For organizations co-located in a datacenter, MAPS is accessible directly through DE-CIX and, in some cases, resold by data center operators. For organizations with numerous branch offices, the respective office’s Internet Service Providers (ISPs) often can act as MAPS resellers.
Outstanding performance that’s only getting better
Chaturmohta says Microsoft is constantly working to ensure the best experience over the Internet, and the origins of MAPS ties back to enterprise customers requesting the ability to peer directly with Microsoft. “Direct peering did not work so well for select enterprises so we started working with Layer 3 providers and eventually Layer 2 providers to develop MAPS. The results have shown quality of service improvements for performance and latency-sensitive applications. Essentially, we adopted an internet-first strategy for Microsoft 365 connections,” says Chaturmohta.
The MAPS service uses Internet exchanges and ISPs to bring Microsoft 365 traffic as close to users as possible by enforcing cold potato routing to keep traffic on Microsoft’s network. DE-CIX is one of a limited number of internet exchange operators that offers MAPS. “MAPS improves the user experience by providing the shortest network path for Microsoft 365 traffic along with protection from DDoS attacks and SLAs,” says Chaturmohta.
Figure 1: How MAPS delivers connections to the nearest Microsoft PoP through DE-CIX exchanges.
Dive deeper into the advantages of MAPS with DE-CIX
DE-CIX is a Microsoft partner, and leading Internet Exchange operator and interconnection provider with more than 25-years’ experience managing BGP routing. DE-CIX offers MAPS support in the U.S. and globally through the largest carrier and data center-neutral interconnection ecosystem in the world. They are committed to delivering top-tier technical quality and cutting-edge support, ensuring optimized interconnections for all their customers.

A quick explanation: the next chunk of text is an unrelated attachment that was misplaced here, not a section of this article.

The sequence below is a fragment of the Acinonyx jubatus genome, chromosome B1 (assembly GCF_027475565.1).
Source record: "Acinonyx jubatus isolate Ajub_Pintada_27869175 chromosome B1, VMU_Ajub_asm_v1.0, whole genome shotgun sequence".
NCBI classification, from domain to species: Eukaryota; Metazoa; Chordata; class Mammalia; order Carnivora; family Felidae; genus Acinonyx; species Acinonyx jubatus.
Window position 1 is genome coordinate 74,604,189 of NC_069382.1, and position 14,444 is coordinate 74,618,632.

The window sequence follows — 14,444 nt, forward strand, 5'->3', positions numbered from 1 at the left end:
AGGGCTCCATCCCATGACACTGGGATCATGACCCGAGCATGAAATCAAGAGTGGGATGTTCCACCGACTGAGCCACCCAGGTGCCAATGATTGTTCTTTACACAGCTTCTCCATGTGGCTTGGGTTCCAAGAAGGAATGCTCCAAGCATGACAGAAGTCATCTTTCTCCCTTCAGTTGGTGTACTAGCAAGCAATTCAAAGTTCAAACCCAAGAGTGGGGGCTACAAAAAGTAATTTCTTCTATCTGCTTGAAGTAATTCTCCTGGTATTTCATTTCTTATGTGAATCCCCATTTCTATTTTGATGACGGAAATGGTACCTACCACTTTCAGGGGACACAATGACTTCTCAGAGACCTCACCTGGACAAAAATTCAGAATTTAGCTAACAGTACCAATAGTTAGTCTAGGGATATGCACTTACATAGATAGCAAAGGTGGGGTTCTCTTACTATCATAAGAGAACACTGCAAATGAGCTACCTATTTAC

DE-CIX hosted a webinar titled: Microsoft Azure Peering Service (MAPS) – Your key to M365 Private Connectivity. This 30-minute session digs deeper into the value of MAPS and how it improves the speed and security of M365 connections. The webinar covers:
- What is the MAPS service and what problems does it solve for Microsoft users?
- How does MAPS compare with Express Route?
- What are the security and performance benefits of MAPS?
Get help choosing the best interconnection option for your needs
For most businesses today, network performance directly impacts employee satisfaction and performance. However, factors ranging from geographical location to diversity of applications used within your organization can make it challenging to identify the most effective networking solution for your needs.
UPSTACK helps enterprises and businesses with comprehensive needs assessments and comparative analysis and for evaluating all Microsoft services, including MAPs, in addition to other network connectivity solutions. Our team uses a combination of deep technical expertise and real-world experience with Microsoft and competitive solutions to make informed recommendations for the unique needs of every business.
Ready to find the best interconnection solution for your organization? Contact your UPSTACK advisor today.